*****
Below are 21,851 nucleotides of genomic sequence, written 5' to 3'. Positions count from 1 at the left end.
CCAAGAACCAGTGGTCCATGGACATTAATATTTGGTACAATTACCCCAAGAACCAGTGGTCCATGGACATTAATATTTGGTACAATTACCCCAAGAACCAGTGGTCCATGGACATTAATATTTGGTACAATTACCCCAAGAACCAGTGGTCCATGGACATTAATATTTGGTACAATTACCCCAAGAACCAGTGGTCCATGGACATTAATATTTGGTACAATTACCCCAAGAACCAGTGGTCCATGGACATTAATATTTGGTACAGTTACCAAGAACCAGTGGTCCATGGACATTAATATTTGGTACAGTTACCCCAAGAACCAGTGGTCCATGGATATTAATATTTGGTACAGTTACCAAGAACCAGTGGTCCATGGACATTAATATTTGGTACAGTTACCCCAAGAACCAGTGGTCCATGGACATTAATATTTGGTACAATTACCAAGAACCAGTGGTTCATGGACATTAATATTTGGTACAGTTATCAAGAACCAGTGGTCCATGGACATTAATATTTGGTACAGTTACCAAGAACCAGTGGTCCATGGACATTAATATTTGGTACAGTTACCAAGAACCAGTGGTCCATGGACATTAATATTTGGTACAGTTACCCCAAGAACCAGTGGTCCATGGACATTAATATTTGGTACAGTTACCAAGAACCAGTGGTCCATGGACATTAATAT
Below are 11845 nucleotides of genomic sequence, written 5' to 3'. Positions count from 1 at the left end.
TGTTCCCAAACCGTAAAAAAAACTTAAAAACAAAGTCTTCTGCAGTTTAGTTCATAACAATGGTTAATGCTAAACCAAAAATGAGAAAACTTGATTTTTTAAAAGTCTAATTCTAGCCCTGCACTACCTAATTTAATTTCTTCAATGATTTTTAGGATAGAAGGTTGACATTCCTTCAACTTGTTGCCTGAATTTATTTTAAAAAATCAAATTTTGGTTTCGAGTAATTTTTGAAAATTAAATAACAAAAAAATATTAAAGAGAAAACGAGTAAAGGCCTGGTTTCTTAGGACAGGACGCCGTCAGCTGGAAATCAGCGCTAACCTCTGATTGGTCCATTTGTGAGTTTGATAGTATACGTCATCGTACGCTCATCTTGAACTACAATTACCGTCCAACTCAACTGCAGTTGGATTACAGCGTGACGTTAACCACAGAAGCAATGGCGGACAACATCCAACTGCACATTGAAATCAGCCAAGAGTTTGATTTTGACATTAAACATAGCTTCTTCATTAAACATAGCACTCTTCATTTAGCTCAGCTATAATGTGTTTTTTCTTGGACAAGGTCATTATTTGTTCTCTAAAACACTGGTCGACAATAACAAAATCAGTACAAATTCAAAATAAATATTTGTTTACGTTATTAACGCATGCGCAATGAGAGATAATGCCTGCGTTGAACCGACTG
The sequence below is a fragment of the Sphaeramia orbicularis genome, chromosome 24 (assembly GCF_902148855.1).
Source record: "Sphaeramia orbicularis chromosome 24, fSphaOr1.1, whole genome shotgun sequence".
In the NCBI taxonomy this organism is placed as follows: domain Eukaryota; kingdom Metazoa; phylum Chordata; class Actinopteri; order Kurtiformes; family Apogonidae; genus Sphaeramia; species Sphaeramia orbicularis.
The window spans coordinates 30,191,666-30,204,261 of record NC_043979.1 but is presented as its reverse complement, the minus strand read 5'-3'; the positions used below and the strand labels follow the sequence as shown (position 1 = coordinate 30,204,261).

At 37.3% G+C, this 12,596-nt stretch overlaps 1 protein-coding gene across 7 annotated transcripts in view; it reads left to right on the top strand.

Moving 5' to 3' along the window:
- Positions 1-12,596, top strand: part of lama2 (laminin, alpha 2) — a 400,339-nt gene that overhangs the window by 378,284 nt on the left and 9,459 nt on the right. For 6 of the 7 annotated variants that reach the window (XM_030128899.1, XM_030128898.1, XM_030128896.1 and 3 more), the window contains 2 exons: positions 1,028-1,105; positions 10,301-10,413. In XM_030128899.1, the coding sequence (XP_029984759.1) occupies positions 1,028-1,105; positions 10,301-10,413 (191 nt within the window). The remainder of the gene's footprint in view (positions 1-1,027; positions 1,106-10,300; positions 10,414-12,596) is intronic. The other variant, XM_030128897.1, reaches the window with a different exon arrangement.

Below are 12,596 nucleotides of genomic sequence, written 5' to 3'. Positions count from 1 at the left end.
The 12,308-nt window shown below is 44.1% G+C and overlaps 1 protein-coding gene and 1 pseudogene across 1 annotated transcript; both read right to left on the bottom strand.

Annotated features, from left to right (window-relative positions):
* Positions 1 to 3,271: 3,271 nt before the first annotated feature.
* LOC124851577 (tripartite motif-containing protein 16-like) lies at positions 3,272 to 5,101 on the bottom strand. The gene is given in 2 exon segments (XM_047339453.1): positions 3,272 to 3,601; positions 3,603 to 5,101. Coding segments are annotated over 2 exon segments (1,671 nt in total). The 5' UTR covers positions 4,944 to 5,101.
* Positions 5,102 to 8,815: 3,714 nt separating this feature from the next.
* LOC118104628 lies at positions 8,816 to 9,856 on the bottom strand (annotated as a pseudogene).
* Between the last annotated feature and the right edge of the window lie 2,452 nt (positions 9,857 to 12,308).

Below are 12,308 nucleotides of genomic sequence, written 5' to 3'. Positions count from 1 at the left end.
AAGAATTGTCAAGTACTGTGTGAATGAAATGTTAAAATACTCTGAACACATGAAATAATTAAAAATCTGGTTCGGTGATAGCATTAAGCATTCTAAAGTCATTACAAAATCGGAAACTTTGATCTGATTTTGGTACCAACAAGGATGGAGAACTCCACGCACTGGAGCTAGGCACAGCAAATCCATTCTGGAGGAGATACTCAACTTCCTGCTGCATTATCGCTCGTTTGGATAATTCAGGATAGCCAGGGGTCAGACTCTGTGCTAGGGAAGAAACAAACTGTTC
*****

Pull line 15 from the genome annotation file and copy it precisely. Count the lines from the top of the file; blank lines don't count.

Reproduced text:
* Positions 1 to 3,271: 3,271 nt before the first annotated feature.